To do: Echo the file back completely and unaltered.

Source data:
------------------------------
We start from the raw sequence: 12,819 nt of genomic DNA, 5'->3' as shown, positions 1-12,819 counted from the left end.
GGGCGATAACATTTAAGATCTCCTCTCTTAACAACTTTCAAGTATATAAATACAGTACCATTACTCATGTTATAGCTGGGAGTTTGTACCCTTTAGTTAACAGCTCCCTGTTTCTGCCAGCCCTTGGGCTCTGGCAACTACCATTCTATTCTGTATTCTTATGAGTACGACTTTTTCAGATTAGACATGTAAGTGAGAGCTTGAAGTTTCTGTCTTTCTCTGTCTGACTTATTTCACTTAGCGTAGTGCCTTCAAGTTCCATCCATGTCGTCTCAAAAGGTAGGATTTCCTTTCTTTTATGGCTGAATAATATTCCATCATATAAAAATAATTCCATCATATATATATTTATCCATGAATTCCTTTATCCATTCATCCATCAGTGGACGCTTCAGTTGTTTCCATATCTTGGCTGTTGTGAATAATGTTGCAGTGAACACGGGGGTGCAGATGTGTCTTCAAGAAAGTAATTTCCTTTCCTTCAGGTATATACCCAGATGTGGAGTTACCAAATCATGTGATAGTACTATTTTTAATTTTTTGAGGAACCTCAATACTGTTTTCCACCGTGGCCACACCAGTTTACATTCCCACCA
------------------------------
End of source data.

We start from the raw sequence: 12,819 nt of genomic DNA, 5'->3' as shown, positions 1-12,819 counted from the left end.
GGGCGATAACATTTAAGATCTCCTCTCTTAACAACTTTCAAGTATATAAATACAGTACCATTACTCATGTTATAGCTGGGAGTTTGTACCCTTTAGTTAACAGCTCCCTGTTTCTGCCAGCCCTTGGGCTCTGGCAACTACCATTCTATTCTGTATTCTTATGAGTACGACTTTTTCAGATTAGACATGTAAGTGAGAGCTTGAAGTTTCTGTCTTTCTCTGTCTGACTTATTTCACTTAGCGTAGTGCCTTCAAGTTCCATCCATGTCGTCTCAAAAGGTAGGATTTCCTTTCTTTTATGGCTGAATAATATTCCATCATATAAAAATAATTCCATCATATATATATTTATCCATGAATTCCTTTATCCATTCATCCATCAGTGGACGCTTCAGTTGTTTCCATATCTTGGCTGTTGTGAATAATGTTGCAGTGAACACGGGGGTGCAGATGTGTCTTCAAGAAAGTAATTTCCTTTCCTTCAGGTATATACCCAGATGTGGAGTTACCAAATCATGTGATAGTACTATTTTTAATTTTTTGAGGAACCTCAATACTGTTTTCCACCGTGGCCACACCAGTTTACATTCCCACCA